Academic journal article Journal of Information Systems Education

Information Security Trends and Issues in the Moodle E-Learning Platform: An Ethnographic Content Analysis

Academic journal article Journal of Information Systems Education

Information Security Trends and Issues in the Moodle E-Learning Platform: An Ethnographic Content Analysis

Article excerpt

1. INTRODUCTION

The problem statement for this study resides at the intersection of two recent and timely phenomena: e-learning and information security. According to an annual study commissioned by the Sloan Consortium (Allen and Seaman, 2010), e-learning has grown massively over the last decade (see Figure 1) and this growth appears to be continuing; recent projections suggest that by 2015, 86% of postsecondary students will take some or all of their classes online (Nagel, 2011, January 26).

An e-learning platform connected to the Internet is susceptible to the same types of attacks and human error as any other site, however, researchers (Furnell, Onions, Knahl, et al., 1998; Furnell and Karweni, 2001; Warren and Hutchinson, 2003; Raitman, Ngo, Augar, and Zhou, 2005; Mohd Alwi and Fan, 2010a, 2010b, 2010c) discussing these issues over the last decade have repeatedly asserted that the issue of e-learning security has not been adequately addressed. Furthermore, considering human beings are widely cited as the weakest link in any information security program (Curry, 2011), this brings the focus on several major categories of participants in the online learning process: developers, teachers, students and administrators. Lack of attention to information security in e-learning is a problem because important issues of student and staff privacy are at stake, but also online learning credibility is at stake due to proper authentication of students and attribution of student work.

Exploits on vulnerabilities of a learning management system could have devastating consequences to accessibility, availability, and reliability of the platform, thus impacting both everyday operations of the educational institution and to its long term reputation. In September 2011, Australian researchers (Pauli, 2011) discovered several zero-day security vulnerabilities in Blackboard Learn, a platform used by thousands of universities around the world. These vulnerabilities could potentially allow students to change grades and download future assignments, including exams and also exposed personal information to theft. As with any information system, internal threats are also possible. In 2008, staff and student workers at the University of Texas Brownsville used an admin access to the university Blackboard system to steal exams (Tillman, 2009) and a breach by a student of a similar Blackboard system at Baylor University compromised personal data of over 500 students, staff and faculty (Daily, 2008). A 2010 study by the Ponemon Institute (Miller, 2010), which included several educational institutions, estimated that the average cost per record of personal information stolen in a data breach was $204.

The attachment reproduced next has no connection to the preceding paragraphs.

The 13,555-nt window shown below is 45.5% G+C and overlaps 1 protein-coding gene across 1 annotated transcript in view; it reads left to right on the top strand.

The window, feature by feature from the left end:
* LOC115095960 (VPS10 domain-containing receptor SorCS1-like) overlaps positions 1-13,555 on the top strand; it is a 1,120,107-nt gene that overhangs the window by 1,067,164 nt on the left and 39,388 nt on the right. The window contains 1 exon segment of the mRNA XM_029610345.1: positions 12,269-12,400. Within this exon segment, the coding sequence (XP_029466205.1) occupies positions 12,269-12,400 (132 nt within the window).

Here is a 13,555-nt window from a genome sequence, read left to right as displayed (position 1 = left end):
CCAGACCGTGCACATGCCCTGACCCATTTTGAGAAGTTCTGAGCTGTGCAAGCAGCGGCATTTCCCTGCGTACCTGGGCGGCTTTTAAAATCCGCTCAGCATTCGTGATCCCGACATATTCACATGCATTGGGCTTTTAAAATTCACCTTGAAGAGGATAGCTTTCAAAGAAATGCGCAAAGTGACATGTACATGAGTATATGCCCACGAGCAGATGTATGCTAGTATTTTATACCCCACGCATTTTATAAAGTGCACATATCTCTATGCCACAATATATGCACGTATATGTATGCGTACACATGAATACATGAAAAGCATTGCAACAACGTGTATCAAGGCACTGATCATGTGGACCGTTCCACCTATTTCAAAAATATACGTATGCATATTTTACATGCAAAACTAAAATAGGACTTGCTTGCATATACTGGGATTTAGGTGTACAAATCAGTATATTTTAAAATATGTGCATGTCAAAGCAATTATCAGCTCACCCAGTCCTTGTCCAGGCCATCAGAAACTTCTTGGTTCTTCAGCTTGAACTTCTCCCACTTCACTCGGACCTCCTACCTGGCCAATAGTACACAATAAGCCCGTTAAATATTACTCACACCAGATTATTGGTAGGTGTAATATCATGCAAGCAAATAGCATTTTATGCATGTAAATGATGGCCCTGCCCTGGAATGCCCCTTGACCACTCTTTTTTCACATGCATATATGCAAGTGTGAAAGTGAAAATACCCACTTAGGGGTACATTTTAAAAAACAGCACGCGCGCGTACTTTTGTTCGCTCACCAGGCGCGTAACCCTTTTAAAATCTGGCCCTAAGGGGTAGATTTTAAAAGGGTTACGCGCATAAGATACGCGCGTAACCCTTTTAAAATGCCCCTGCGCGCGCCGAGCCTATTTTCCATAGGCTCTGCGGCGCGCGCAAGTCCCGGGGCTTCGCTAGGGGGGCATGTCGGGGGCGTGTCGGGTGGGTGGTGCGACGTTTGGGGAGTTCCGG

[FIGURE 1 OMITTED]

The open source Moodle platform is not at all immune to vulnerabilities and the vast number of implementations, over 67,000 sites in 217 countries (Moodle.org, 2012), makes it a prime target for attack. In October 2011, Moodle posted comprehensive updates to all three branches of the learning management system which addressed fifteen security vulnerabilities (Nagel, 2011, October 19). Several of these vulnerabilities were identified as "serious" and included the possibility for users to modify form contents, authentication vulnerability, exposure of user names in the chat functionality, cross-site forgery, cross-site scripting, database injection and denial of service vulnerability.

Little is known, however, about what security concerns and issues are central to those who use learning management systems. Most research discusses security issues on a rather high and conceptual level. The aim of this study is to return to primary sources, the Moodle learning management system (LMS) Security and Privacy forum, in an attempt to identify, categorize and understand trends and concerns among learning management system users.

The primary research questions of this study are:

* What are the main themes and issues discussed by the Moodle LMS developer and user community on the Security and Privacy forum? …

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